Is sugar affecting your fertility?
Sugar itself is not a food group although it is naturally present in certain foods such as fruits. Adults and young people over the age of 11 should consume less than 30g, or seven cubes of sugar, a day. Are you concerned about your sugar intake?
What are the main symptoms of poor blood sugar control (poor glucose tolerance)?
- Shaky after a few hours of no food
- Poor concentration
- Mood swings
- High Blood pressure
- Weight gain especially around the middle
Did you know that eating too much refined sugar (the type that is found in cakes, biscuits, sweets, most packaged foods, pastries etc) can affect fertility?
This is because excess consumption of refined sugar can lead to inflammation, hormone disruption, continued stimulation of the adrenal glands, yeast infections, lowered immunity, (may contribute to) leptin resistance, along with increasing bad cholesterol and triglycerides in the body. There are many factors that can cause poor blood sugar control such as consuming a diet high in refined carbohydrates and insufficient nutrients, lack of exercise, excessive alcohol intake, chronic stress and anxiety, diabetes (type 1 or 2), being overweight and hormonal imbalances due to PCOS (Poly Cystic Ovary Syndrome) or due to other medical conditions.
Excess sugar affects fertility in both men and women. In men, research has discovered that consuming sugar-sweetened drinks is correlated with lower sperm motility in otherwise healthy young men, and that men consuming caffeinated energy and soft drinks may experience reduced fertility.
So, if you are having difficulty getting pregnant or have a fertility issue it may be a good idea to have a look into the alternatives that are available to white refined sugar and include them in your diet and ditch the refined sugar (this includes high fructose corn syrup which is found in most pre packaged foods, white table sugar, corn syrup, sugar – sweetened drinks, alcohol… to name a few).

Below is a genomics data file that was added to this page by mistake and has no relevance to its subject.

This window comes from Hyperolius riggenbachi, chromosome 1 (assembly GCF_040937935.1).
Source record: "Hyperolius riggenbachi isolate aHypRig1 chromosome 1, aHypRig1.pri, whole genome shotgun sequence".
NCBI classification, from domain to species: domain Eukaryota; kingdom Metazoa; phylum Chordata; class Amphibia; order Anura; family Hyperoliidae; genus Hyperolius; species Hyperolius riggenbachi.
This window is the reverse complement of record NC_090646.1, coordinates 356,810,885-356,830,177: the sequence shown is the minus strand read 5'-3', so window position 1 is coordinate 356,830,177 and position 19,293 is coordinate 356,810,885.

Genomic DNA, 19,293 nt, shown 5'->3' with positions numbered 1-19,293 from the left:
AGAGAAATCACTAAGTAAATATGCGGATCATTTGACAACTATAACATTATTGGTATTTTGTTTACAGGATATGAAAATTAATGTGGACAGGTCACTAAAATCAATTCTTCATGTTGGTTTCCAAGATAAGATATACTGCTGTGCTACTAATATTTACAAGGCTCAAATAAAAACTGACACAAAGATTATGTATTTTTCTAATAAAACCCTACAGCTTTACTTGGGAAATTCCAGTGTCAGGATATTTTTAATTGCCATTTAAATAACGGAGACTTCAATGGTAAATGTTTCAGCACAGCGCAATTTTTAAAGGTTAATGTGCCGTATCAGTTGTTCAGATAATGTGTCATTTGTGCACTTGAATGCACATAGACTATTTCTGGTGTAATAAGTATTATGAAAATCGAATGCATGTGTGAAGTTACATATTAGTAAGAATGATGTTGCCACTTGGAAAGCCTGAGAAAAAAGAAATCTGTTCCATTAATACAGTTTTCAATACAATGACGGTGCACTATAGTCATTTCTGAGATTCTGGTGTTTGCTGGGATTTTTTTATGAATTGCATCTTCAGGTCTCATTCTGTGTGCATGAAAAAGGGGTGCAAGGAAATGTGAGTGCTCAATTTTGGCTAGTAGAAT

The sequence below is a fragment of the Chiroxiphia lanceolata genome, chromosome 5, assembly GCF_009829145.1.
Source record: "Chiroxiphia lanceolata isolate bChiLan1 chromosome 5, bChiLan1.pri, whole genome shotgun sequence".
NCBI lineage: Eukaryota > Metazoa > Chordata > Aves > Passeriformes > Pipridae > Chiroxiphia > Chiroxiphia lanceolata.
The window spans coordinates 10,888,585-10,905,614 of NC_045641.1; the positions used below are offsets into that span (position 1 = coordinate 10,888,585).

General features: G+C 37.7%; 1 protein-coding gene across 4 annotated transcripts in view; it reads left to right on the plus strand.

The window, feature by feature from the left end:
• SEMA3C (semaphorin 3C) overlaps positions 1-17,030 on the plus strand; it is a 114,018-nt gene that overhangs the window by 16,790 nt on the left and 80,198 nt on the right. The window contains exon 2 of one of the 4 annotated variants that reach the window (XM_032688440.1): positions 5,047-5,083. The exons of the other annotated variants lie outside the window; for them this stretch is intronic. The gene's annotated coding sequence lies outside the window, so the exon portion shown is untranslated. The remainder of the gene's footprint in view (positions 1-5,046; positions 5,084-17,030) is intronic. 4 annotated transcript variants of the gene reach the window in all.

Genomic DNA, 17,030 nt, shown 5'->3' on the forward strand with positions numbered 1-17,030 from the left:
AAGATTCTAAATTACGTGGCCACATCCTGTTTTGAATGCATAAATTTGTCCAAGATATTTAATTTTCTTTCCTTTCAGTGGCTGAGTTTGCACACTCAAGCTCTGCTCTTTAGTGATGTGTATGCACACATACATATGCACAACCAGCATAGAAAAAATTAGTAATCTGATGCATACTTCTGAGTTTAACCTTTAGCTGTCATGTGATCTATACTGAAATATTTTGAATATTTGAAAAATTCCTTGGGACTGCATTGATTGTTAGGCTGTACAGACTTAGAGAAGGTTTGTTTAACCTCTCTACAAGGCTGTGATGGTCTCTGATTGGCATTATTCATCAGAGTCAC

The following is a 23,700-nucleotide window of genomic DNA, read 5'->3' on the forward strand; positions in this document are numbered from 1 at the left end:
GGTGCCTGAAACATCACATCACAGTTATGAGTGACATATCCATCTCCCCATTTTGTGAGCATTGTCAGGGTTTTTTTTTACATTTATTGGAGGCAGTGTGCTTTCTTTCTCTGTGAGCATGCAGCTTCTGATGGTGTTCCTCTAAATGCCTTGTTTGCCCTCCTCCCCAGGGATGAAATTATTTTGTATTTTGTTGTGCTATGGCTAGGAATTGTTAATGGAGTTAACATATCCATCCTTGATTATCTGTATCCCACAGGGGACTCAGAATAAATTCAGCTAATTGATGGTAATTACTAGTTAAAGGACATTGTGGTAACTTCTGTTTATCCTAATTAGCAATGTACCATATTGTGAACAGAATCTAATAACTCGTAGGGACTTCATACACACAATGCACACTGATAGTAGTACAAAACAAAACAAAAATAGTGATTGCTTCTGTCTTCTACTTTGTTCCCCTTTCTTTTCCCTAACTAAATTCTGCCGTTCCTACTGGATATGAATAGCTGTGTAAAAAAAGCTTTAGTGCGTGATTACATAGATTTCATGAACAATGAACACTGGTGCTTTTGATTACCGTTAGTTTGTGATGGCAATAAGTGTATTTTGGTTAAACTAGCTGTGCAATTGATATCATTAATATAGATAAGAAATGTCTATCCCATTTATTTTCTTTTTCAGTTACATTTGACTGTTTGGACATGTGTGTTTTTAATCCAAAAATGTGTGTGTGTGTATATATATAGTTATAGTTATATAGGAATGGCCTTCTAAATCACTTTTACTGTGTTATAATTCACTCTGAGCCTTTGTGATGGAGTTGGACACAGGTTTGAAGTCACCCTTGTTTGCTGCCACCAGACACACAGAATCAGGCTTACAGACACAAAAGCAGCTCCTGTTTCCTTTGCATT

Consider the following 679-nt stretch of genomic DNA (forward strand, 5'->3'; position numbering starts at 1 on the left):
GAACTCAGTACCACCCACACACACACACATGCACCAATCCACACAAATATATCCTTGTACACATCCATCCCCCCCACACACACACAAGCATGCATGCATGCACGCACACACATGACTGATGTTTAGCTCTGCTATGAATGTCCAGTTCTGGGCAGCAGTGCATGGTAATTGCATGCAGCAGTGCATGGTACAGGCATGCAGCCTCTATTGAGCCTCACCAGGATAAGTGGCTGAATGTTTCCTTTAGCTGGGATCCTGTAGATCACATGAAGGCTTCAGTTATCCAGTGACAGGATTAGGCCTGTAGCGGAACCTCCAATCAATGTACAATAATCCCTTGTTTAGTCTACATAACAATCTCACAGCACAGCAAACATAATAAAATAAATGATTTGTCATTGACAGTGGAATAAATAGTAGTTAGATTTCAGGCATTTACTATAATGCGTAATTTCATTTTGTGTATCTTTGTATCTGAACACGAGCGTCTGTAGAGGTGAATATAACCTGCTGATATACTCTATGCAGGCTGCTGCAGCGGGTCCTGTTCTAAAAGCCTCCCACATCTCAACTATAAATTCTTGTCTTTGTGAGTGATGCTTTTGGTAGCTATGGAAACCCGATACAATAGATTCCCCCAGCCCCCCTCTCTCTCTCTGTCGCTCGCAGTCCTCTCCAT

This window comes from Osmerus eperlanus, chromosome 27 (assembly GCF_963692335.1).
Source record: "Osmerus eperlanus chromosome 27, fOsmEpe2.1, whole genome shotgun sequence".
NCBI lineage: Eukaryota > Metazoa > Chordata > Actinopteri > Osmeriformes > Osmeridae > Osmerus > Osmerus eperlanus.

So how does sugar affect fertility?
- One of the main ways in which sugar affects fertility is by disrupting hormones. Our hormones need to work together like a finely tuned orchestra especially when trying for a baby. Consumption of refined carbohydrates will cause blood sugar levels to rise and fall and insulin levels to peak and trough. A fall in sugar levels causes the adrenal glands to release the hormones cortisol and adrenaline in an attempt to restore sugar levels. If refined sugar is consumed in excess this leads to the adrenal glands to be repeatedly stimulated to release cortisol and adrenaline which over time weakens the adrenal glands, causing them to slow down and fatigue. This may then start to cause key hormones in the body to become out of balance and this will have a knock on effect on other hormones in the body and so the finely tuned endocrine system starts to be out of synch and thus affects the levels of testosterone, DHEA, oestrogen, progesterone in men and women, affecting fertility.
- Eating too many refined sugary foods over time can affect the release of insulin from the pancreas. This is because insulin is produced by the pancreas and its job is to change the sugar in our blood into energy for our body. But if too much insulin is being constantly released by the pancreas this can eventually may lead to insulin resistance. Insulin excess can affect ovulation and maturation of the eggs in the ovaries and is common in those with PCOS.
- Eating too much refined sugar can also affect the nutrient status of the body as certain vitamins and minerals are used up when cortisol and insulin are released. Some of these include vitamin E, magnesium and the B vitamins – all of which are important to fertility.
- Over consumption of refined sugar can cause a lowered immunity which can lead to the body being more susceptible to infection and can also cause an imbalance in the levels of hormones such as oestrogen and progesterone by disrupting the functions of the endocrine system.